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how to calm down a competitive child

(12 Posts)
jimblejambles Fri 18-Mar-16 17:08:14

Sorry this is a lot longer than I thought it would be
Ds2 is in year 3 and incredibly competitive. It's not really been an issue up to now but recently he's getting himself more and more worked up over a weekly maths test.

He is going to make himself ill and I don't know how to help him see it's not the end of the world if he doesn't get all the questions right every week.

The school have been fantastic his class teacher, the head of maths and the deputy head have all spoken to him to try to tell him he's doing well so can relax a bit. But all he hears is that someone is better than him so he must beat them.

Really hoping someone has had similar and can give some pointers on calming him down
Thanks

GeorgeTheThird Fri 18-Mar-16 17:14:54

Is it more perfectionism that competitiveness, or does he actually want to do better than the other children?

DonkeyOaty Fri 18-Mar-16 17:15:14

At home, introduce games of chance rather than ability. Like Beetle or board games like ludo/snakes and ladders.

Sallyhasleftthebuilding Fri 18-Mar-16 17:18:06

Agree with the games -

The competitive child in DD class has regular meltdowns over this type of stuff -- you should tell him he's illy competing with himself in the long run .

It's also annoying for the other kids

sunnydayinmay Fri 18-Mar-16 17:21:32

Ha, if you find the answer, let me know. My ds1 is exactly the same - he is 12 years old, in Year 7, and still aims to get 100% (or at least 95%) in every maths test and be top of the whole year!

He is currently signed up for counselling at school, to help him cope if he only achieves 80%. They know that they cannot persuade him to aim lower.

I have channelled his competitiveness into sport, and that is a huge help. I have just found out that music exams are not such a good idea hmm

We have survived this far with lots of sport, as little pressure at home as possible, and a good all rounded secondary which allows him to achieve highly, but doesn't add extra pressure as a rule.

Good luck.

jimblejambles Fri 18-Mar-16 17:24:29

He wants to be the best. If he hears there are 5 children on the same paper as him he won't rest until he has practised and is getting 100% so he is certain he will move into the next paper. The day before the test he asks them how many they've got while practicing at home so he knows he can beat them.

irvine101 Fri 18-Mar-16 17:27:26

My ds is exactly the opposite. I wish he had a bit of competitiveness in him.
He always says, "MRS X said it's good to make mistakes because you can learn from it."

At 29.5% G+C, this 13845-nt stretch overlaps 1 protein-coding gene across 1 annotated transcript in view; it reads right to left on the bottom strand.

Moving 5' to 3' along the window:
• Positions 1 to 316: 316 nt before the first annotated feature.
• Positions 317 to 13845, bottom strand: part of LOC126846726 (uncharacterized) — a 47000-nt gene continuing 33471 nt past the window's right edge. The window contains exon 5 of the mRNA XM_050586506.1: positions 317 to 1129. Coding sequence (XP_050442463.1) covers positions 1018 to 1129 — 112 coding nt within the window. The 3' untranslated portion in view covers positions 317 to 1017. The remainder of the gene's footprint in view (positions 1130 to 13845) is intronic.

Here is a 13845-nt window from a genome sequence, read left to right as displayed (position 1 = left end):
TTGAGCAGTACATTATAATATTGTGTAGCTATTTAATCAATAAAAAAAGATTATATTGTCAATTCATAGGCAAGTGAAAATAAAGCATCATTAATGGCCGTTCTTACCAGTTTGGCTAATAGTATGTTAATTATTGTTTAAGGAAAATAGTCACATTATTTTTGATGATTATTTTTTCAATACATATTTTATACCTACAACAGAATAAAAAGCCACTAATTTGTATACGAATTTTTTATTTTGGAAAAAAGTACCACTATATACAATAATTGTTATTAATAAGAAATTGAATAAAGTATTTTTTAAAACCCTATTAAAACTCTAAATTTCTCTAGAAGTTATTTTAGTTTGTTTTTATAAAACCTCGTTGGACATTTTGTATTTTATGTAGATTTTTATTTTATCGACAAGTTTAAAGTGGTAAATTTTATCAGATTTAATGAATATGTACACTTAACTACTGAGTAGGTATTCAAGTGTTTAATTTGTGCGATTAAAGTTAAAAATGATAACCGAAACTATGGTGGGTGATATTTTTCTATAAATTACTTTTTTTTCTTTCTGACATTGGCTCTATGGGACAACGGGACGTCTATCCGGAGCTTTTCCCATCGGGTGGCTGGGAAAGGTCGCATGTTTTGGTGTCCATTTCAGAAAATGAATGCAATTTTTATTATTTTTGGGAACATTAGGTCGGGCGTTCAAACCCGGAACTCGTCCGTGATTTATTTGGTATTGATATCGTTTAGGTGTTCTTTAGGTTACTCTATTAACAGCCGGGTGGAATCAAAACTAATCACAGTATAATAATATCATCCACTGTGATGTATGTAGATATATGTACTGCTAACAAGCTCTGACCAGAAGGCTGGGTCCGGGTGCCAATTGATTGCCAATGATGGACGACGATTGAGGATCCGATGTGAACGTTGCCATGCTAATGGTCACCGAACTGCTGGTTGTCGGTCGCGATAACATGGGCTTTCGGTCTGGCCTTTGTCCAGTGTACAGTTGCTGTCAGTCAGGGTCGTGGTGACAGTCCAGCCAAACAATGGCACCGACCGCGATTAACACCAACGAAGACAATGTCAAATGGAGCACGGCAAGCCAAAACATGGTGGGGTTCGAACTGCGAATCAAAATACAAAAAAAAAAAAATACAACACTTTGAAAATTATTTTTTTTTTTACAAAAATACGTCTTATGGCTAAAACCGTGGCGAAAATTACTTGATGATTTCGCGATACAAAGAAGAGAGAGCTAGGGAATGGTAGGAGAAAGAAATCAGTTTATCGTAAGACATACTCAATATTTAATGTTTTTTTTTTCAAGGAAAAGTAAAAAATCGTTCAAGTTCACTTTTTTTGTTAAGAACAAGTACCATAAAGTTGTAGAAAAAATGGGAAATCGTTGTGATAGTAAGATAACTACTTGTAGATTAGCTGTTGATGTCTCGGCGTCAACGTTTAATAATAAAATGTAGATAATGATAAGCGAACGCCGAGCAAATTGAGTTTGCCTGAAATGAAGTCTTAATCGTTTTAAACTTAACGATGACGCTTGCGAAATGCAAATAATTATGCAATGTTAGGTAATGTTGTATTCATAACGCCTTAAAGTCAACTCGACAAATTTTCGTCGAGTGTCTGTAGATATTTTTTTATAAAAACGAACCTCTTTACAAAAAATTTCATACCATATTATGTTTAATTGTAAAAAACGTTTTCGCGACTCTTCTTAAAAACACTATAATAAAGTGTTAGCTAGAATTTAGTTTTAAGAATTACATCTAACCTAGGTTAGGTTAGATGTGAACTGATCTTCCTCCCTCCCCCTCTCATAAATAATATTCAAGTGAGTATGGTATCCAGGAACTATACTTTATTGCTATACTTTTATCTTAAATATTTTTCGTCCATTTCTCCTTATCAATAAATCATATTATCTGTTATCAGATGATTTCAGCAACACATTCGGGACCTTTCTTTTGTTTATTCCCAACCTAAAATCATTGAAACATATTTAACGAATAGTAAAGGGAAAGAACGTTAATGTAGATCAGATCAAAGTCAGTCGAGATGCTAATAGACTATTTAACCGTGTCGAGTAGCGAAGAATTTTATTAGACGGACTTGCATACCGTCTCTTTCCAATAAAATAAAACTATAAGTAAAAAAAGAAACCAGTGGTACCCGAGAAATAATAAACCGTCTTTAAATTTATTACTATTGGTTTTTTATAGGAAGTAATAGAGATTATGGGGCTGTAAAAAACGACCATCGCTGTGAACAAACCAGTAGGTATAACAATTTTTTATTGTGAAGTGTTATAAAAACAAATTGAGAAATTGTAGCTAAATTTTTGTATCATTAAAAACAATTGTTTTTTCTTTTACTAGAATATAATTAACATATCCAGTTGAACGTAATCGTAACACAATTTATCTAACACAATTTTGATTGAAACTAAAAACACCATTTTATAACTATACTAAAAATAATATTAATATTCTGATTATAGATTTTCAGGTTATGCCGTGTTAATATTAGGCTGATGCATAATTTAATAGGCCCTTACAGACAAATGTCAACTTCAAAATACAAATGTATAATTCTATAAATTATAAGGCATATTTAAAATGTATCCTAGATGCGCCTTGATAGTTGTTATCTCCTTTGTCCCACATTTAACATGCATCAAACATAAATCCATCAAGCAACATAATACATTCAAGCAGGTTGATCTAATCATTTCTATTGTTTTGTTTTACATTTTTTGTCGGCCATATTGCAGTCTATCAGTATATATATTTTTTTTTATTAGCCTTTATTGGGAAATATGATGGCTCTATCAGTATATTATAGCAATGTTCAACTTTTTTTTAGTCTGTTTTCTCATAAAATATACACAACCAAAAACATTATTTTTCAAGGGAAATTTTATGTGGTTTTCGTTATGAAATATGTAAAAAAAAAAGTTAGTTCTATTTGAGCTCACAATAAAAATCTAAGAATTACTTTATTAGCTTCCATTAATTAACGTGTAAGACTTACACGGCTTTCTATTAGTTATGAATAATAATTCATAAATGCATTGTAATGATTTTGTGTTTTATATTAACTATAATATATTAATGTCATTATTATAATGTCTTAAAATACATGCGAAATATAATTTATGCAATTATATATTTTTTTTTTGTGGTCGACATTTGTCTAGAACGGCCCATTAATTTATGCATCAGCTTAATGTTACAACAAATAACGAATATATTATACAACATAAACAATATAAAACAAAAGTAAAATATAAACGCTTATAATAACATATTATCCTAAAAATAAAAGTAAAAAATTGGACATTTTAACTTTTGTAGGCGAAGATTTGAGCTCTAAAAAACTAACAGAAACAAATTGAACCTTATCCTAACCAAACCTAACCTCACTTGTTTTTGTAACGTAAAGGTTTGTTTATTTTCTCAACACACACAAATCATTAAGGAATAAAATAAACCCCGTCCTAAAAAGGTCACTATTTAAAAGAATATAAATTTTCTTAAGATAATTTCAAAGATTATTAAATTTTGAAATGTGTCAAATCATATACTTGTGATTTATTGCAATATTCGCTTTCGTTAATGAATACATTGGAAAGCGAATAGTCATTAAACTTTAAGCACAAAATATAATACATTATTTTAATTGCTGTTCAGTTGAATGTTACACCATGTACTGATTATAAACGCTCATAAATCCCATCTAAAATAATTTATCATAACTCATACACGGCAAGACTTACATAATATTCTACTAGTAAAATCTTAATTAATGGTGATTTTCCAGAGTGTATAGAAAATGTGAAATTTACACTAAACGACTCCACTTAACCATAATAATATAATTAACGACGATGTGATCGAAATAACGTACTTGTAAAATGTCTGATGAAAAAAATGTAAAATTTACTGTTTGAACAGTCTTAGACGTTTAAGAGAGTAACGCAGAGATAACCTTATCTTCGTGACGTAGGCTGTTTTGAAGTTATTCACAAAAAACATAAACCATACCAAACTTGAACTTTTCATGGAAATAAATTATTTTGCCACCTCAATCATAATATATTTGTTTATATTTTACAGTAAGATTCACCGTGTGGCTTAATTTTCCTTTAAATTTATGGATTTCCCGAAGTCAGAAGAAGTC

jimblejambles Fri 18-Mar-16 17:28:15

Sunnydayinmay that's exactly what I can see him being like!
We have got him doing martial arts so hopefully that might help.

We play games at home and he's not too bad it's definitely more school work related

sunnydayinmay Fri 18-Mar-16 17:34:57

I would say that he needs to challenge himself, rather than comparing himself to others. The problem then is that there is no end to it.

He needs to learn to improve his own score, and beat his own personal best. Has he thought about a competitive individual sport (athletics, tennis etc)? DS plays tennis and chases ratings now, rather than worrying about who beats him.

jimblejambles Fri 18-Mar-16 17:44:04

Athletics is a good idea he'd like that.

I will try and persuade him to just concentrate on his score. I am speaking to his teacher again next week so will see what happens

Thanks everyone

Questionsagaintoday Fri 18-Mar-16 19:39:48

I was like this as a kid a teen and a university student. It's cost me a fair few friendships except those very outstanding friends who rather weirdly have stuck with me for more than decades. In the short term it's draining and exhausting butt nobody could have talked me out of it. In the long term it has led to a lot of determination dedication and hard work which has paid off really well even when the competitive streak ended and I was left with - well - just a habit of perhaps perfectionism. Sorry don't have an answer but I am sure there is no quick fix.

Ragusa Fri 18-Mar-16 22:42:34

This isn't necessarily a bad trait, but he does need to learn to temper it with learning how to recover from failure.... Perhaps he needs a hobby that he enjoys but that he isn't the best at IYSWIM.

Don't forget, being ultra-competitive is necessary for entry into some jobs/ professions - medicine, law, finance.

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